Tag:Labor Negotiations
Posted on: March 24, 2011 6:38 pm
Edited on: March 24, 2011 10:38 pm

NFL thinks HGH testing in new deal is 'necessary'

Posted by Will Brinson

With the fitting backdrop of the Barry Bonds trial underway in San Francisco, the NFL is going to insist that HGH testing of players become an incorporated part of the new Collective Bargaining Agreement.

That bombshell comes from NFL vice president and general counsel Adolpho Birch, who also oversees the NFL's drug testing program. "We want it," Birch told FOXSports.com's Alex Marvez on Thursday. "We think it's necessary. We're going to ensure that it's done.

"That's something very important to us and the integrity of our game. We believe some of the basis for going slowly on it before has been addressed. At this point, it's proper for it to be an active part of our program."

The NFL wanting HGH testing isn't exactly new -- in January of last year, the league requested that testing for the performance-enhancing drug be implemented. But DeMaurice Smith and the NFLPA declined.
NFL Labor

"The NFLPA along with the NFL has supported research to find a suitable test that will detect sustained HGH use," the then-union said in a February 2010 statement. "We have and will continue to work with the NFL to build a system that is fair, reliable and maintains the integrity of our game and the health and safety of our players."

They NFLPA has a valid point in terms of HGH, because there's not necessarily a guaranteed way in which to test for HGH using simply urine samples.

And one of the things that doesn't get mentioned much in all the NFL labor negotiations is that NFL players really don't like the idea of the league getting a hold of blood and urine and whatnot, unless it's a mandated drug test.

If the NFL gets its way, and HGH testing becomes standard, there's a pretty good chance that their concerns over the league holding onto those samples will become real.

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Posted on: March 21, 2011 4:30 pm

Hot Routes 3.21.11 workouts and lockouts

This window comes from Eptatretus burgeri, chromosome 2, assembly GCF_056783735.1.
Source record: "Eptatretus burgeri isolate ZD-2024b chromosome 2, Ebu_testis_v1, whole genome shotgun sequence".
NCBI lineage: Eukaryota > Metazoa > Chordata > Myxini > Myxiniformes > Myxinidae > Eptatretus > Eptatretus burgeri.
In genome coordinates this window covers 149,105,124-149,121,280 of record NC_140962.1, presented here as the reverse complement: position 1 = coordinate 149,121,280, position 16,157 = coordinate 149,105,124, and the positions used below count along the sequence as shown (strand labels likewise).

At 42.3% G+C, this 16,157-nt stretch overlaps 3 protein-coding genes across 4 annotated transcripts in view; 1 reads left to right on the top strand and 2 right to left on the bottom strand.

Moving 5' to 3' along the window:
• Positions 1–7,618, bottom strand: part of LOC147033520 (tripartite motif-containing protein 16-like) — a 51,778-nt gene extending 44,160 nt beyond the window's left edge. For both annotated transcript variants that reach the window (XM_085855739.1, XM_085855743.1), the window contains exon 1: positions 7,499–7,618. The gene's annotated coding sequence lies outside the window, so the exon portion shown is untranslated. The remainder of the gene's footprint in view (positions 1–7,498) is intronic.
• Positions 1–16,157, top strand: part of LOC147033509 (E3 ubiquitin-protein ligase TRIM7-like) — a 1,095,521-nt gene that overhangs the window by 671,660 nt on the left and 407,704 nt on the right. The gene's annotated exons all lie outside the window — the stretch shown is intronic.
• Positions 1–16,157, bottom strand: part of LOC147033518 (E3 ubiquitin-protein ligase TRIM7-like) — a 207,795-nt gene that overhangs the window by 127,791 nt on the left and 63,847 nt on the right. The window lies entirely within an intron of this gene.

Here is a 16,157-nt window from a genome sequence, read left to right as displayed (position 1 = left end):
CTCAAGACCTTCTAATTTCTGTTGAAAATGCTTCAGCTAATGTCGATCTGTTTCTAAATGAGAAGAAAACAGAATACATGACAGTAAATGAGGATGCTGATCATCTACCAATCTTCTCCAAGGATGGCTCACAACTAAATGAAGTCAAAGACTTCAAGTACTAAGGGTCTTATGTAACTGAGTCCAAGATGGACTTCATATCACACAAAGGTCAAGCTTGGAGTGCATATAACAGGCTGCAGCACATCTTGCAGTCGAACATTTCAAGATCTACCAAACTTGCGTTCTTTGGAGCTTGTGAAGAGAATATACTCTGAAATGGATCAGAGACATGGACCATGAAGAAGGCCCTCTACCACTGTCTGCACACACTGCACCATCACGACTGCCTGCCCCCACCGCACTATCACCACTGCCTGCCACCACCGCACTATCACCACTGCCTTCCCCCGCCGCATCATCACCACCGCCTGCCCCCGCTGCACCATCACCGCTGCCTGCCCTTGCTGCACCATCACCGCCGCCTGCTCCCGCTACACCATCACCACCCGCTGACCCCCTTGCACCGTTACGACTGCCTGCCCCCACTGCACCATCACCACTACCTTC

Hot Routes

Posted by Andy Benoit

  • The Panthers will be on hand for Georgia wideout A.J. Green’s pro day. Probably wise not to read too much into that. Green is impressive, but being drafted first overall?

  • Surly Chargers GM A.J. Smith wanted to be part of the labor negotiations, but his request was quickly denied by the NFL.

  • Jeff Blumb has resigned from his position of PR Director of the Packers. This comes just days after fellow Super Bowl XLV PR Director Dave Lockett of the Steelers resigned.

  • Tiki Barber is coming back to the NFL because he (ahem) loves the game. Many have speculated that the soon-to-be 36-year-old running back could join his twin brother Ronde in Tampa Bay.TBO.com says forget it.

  • Bears president Ted Phillips is very honest about the team’s sloppy grass field. He says, “frankly, it’s been part of our home-field advantage.”

  • Pat Yasinkas of ESPN wanted to clear things up and make it known that the Buccaneers, not taxpayers, paid for their own practice facility.
  • Everybody seems to be getting on Red Ryan for comparing himself to Babe Ruth. Physique-wise, he’s not far off.

  • The lockout could cost Robert Mathis $160,000 in workout bonuses. We’re guessing he won’t be the only one impacted in this way.

  • The Madden ’12 cover is being determined by a fan vote. (Bears fans are voting for Aaron Rodgers, Steelers fans are voting for Ray Rice….you get the idea.)

  • The Titans are working out Colin Kaepernick, who is Vince Young minus the drama.

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Posted on: March 9, 2011 3:59 pm
Edited on: March 9, 2011 5:40 pm

Report: owners, NFLPA agree on rookie wage scale

S. Bradford (US Presswire)Posted by Andy Benoit

Well, at least some progress is being made in the labor negotiations. There is still the division of $9 billion to figure out. But in the meantime, the NFL and NFLPA has agreed that a much smaller chunk of that $9 billion than in past years will go to rookies.

Jason Cole of Yahoo! Sports writes, “According to two sources familiar with the negotiations, the league and the union have reached a basic compromise on a rookie wage scale that will replace the current rookie salary cap. The owners backed off the idea of requiring first-round picks to sign five-year deals, instead limiting the contracts to four years before a player could become a free agent. The agreement is also expected to include a stipulation limiting the amount of guaranteed money and signing bonus offered to draft picks.”